Sure, autumn might not be the prime time to visit Berlin. But that doesn’t mean you should skip it! As long as you’re not scared of a little rain, Berlin is still a lovely destination for a city trip in the fall. In fact, it is one of the driest regions of Germany!
Autumn in Berlin means beautiful foliage, cozy days spend in museums, and lovely fall vibes. Enjoy the city bathed in golden light (whenever it’s not raining) and indulge in typical seasonal highlights. Berlin is a place that is full of adventure, year-round!
So if you’re looking for a good destination for your fall trip, give Berlin a shot. Enjoy both rainy and sunny days with these things to do in Berlin in autumn.
Go for a hike
Hiking in a city? It might seem like a strange combination, but not in Berlin. Berlin is one of the greenest cities in Europe, with lots of parks and easy access to the outdoors. And with the mild temperatures and turning leaves, autumn is the perfect time to go hiking. Just remember to wear a rain jacket!
Aside from going for a stroll in one of the many parks, you can feel like you’re really out in nature in Grunewald. This massive green area on the southwestern part of the city is full of nice hiking trails. Make sure to also climb up to Teufelsberg, an old spy station and one of the many cool “lost places” in Berlin.
For a bit of history with your physical exercise, make your way along the Mauerweg, a trail that runs the length of the old Berlin Wall. Half runs through the city and the other half through the countryside, encircling former West Berlin. There are lots of information points and good public transport access.
Experience a new height of “leave-peeping” just outside of Berlin. The Baumenkronenpfad Beelitz-Heilstatten is a trail that runs among the tree tops above WWII ruins. This one requires an entry fee and is wheelchair accessible.
Visit a museum
There is a lot to see simply walking around Berlin. But on a rainy autumn day, the idea of trudging through the city might not seem very appealing.
Instead, check out some of the many excellent museums in Berlin. With over 150 museums, there is plenty to choose from! Whether you’re an art fan or a history buff, you won’t have to get bored.
If you’re planning to museum hop on a budget, consider getting the Museum Pass. Museums on WWII history and the Holocaust are all free, and most others are free on the first Sunday of every month. The biggest and most popular museums usually require a reservation.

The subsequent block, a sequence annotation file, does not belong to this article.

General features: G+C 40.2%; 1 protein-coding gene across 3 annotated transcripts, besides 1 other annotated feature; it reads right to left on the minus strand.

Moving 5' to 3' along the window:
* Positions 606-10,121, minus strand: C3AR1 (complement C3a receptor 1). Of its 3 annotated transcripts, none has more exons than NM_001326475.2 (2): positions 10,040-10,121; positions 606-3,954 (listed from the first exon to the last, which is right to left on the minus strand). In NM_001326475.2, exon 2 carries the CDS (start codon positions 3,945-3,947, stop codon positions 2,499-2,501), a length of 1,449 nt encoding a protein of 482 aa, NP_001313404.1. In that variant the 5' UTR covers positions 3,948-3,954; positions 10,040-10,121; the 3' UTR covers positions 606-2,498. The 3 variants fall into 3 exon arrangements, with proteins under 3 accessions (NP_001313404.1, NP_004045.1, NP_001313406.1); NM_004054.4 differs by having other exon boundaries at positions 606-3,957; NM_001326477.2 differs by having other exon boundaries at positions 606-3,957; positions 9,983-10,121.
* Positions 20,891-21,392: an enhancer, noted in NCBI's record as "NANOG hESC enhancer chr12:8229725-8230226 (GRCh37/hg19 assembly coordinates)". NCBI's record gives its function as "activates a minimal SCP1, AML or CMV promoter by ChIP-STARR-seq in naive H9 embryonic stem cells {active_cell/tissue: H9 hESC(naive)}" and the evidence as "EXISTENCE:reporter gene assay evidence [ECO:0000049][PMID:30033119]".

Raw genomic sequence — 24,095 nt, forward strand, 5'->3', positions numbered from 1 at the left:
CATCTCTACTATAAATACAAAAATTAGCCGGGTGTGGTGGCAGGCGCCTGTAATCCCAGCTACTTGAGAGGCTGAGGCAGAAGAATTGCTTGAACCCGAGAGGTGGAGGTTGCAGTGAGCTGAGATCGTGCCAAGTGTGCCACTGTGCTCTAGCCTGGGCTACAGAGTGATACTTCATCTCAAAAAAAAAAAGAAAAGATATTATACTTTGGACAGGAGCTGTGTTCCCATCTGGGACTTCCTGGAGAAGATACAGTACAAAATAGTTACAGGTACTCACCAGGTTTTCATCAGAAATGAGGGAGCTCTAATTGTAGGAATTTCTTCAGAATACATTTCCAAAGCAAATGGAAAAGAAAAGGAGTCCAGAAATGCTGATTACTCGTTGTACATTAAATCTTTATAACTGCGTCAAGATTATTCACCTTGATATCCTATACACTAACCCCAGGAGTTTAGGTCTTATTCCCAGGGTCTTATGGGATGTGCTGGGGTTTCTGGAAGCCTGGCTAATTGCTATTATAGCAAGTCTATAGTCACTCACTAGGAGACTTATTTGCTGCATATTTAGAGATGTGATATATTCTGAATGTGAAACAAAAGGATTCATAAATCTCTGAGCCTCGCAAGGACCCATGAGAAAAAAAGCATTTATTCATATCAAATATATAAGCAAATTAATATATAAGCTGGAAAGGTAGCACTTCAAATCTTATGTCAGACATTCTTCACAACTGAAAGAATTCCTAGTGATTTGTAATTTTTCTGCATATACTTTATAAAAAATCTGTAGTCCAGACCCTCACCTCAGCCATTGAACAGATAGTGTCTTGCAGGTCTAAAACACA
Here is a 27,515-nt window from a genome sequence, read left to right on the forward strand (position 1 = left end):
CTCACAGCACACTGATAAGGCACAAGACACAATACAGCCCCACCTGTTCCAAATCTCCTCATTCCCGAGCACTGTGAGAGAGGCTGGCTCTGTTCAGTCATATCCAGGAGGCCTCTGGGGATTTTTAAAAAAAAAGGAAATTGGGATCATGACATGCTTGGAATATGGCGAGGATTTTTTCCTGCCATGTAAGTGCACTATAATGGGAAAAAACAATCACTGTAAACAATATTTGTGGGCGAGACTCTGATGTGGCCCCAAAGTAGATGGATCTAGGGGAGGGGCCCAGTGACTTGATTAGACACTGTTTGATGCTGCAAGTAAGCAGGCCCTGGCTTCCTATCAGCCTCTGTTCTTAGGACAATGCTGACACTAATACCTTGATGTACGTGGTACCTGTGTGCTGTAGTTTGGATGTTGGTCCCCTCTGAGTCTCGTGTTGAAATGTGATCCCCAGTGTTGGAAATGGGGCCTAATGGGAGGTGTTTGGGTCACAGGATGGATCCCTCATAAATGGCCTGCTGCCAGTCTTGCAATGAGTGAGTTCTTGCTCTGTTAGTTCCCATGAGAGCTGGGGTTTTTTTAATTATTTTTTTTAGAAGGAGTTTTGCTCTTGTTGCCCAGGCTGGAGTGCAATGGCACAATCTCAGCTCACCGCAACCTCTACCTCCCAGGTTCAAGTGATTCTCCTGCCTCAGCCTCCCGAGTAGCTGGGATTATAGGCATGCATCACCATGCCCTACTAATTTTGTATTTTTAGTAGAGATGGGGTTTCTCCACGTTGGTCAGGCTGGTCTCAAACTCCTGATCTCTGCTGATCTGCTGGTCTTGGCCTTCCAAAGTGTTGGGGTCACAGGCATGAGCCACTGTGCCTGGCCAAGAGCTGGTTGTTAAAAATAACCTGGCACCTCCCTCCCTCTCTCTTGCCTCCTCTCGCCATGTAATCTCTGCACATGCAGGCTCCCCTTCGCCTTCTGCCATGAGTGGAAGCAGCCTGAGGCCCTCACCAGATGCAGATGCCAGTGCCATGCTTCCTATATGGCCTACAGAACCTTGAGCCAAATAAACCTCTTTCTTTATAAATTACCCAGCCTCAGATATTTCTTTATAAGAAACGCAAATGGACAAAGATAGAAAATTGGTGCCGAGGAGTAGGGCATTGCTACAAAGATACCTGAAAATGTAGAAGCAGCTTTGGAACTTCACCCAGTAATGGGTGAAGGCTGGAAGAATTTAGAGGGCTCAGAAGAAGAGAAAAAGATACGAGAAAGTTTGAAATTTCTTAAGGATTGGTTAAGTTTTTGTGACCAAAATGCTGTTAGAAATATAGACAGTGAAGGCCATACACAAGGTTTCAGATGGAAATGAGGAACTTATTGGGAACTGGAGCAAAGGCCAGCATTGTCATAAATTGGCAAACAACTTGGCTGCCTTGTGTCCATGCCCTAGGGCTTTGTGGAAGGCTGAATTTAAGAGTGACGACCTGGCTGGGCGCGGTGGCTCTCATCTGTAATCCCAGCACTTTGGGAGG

Make use of the public transportation
Want to explore the city without getting wet? Berlin has an excellent public transportation system. The city is sprawling but the U-Bahn (metro), S-Bahn (above ground city train), Strassenbahn (tram), and bus will get you every you need to go.
For some sightseeing without walking, I recommend a trip on the Ringbahn. S-bahnlines 41 and 42 circle the city center of Berlin in opposite directions and take a little over an hour to complete their journey. S3, 5, 7, and 9 run above ground through the center with a view of the Reichstag and Alexanderplatz. Bus line 100 is the “tourist bus”. This double-decker goes between Zoologischer Garten and Alexander Platz, along almost all major sights in the middle of Berlin.
There are a lot of different ticket options for tourists, depending on the length of your stay. Most of these will also give you discount at various third parties. You can buy your ticket from a ticket machine once you arrive at the airport or train station, or download the BVG app. Ticket controllers in Berlin are notoriously rude and aggressive and known for trying to scam tourists, so make sure you have a valid ticket!
Enjoy some seasonal food and drinks
Even with modern agriculture, import, and green houses, Germans are still very attached to their seasonal product. Although nothing compares to Spargelzeit (asparagus season in the spring), autumn has plenty of great foods to offer as well.
Local German restaurants will serve dishes in the fall with pfifferlinge (chanterelles) and kurbis (pumpkin). For dessert, enjoy a nice piece of cake with zwetschge (a type of plum).
Some seasonal products have to be drunk rather than eaten. Oktoberfest has become famous around the world. Although traditionally a Munich festival, lots of Berlins beer gardens join in on the fun. While the locals may turn up their nose, the tourists seem to love it. You may be surprised to learn that Germany also produces a lot of wine, especially the southwestern corner of the country. In fall, we move from the light weinschorles (white wine mixed with sparkling water) of the summer to bolder reds.
Visiting Berlin in the summer instead? Here are my favorite things to do
Hide in the many bars and cafés
Can’t hide inside all day? Watch me! Berlin takes a lot of pride in its gastronomy and has a vibrant bar scene. During the day, warm up in a cozy café with a cup of tea and a book. At night, try some great Berlin craft beer.
Those looking for a bit of entertainment with their drink won’t be disappointed. You can watch live-music and stand-up comedy (in English) every night of the week in Berlin!
And of course, there are a variety of nightclubs that you can hole up for 72 hours straight in on the weekends.
In a city as wild and wonderful like Berlin, there is no bad time to visit! Even on rainy days, there is plenty to see and do. My favorite things to do in Berlin in autumn will keep you entertained no matter the weather!
Have you visited Berlin in the fall before? What was your favorite thing to do? Let me know in the comments.
If you enjoyed this post, please share it on social media!